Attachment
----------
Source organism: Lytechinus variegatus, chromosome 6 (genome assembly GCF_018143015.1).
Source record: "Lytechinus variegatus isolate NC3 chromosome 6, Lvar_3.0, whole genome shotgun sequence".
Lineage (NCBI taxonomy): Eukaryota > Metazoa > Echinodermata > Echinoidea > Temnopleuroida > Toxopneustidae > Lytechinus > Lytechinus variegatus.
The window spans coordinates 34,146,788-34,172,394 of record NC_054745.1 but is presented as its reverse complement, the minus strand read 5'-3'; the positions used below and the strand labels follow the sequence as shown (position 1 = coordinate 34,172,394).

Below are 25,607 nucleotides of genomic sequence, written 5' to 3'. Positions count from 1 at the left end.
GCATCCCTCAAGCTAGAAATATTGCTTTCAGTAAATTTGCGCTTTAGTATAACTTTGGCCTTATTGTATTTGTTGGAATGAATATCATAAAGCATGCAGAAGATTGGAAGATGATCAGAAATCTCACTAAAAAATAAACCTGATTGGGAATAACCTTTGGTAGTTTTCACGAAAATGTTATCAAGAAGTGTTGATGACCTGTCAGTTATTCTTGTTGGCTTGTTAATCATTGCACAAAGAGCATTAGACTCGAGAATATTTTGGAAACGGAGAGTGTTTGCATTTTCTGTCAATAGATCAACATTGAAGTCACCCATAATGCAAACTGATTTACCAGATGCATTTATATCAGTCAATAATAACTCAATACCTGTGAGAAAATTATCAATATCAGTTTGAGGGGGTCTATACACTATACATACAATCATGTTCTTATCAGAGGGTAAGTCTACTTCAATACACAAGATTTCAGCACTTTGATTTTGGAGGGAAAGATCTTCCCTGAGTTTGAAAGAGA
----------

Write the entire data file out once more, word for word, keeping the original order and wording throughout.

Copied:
Source organism: Lytechinus variegatus, chromosome 6 (genome assembly GCF_018143015.1).
Source record: "Lytechinus variegatus isolate NC3 chromosome 6, Lvar_3.0, whole genome shotgun sequence".
Lineage (NCBI taxonomy): Eukaryota > Metazoa > Echinodermata > Echinoidea > Temnopleuroida > Toxopneustidae > Lytechinus > Lytechinus variegatus.
The window spans coordinates 34,146,788-34,172,394 of record NC_054745.1 but is presented as its reverse complement, the minus strand read 5'-3'; the positions used below and the strand labels follow the sequence as shown (position 1 = coordinate 34,172,394).

Below are 25,607 nucleotides of genomic sequence, written 5' to 3'. Positions count from 1 at the left end.
GCATCCCTCAAGCTAGAAATATTGCTTTCAGTAAATTTGCGCTTTAGTATAACTTTGGCCTTATTGTATTTGTTGGAATGAATATCATAAAGCATGCAGAAGATTGGAAGATGATCAGAAATCTCACTAAAAAATAAACCTGATTGGGAATAACCTTTGGTAGTTTTCACGAAAATGTTATCAAGAAGTGTTGATGACCTGTCAGTTATTCTTGTTGGCTTGTTAATCATTGCACAAAGAGCATTAGACTCGAGAATATTTTGGAAACGGAGAGTGTTTGCATTTTCTGTCAATAGATCAACATTGAAGTCACCCATAATGCAAACTGATTTACCAGATGCATTTATATCAGTCAATAATAACTCAATACCTGTGAGAAAATTATCAATATCAGTTTGAGGGGGTCTATACACTATACATACAATCATGTTCTTATCAGAGGGTAAGTCTACTTCAATACACAAGATTTCAGCACTTTGATTTTGGAGGGAAAGATCTTCCCTGAGTTTGAAAGAGA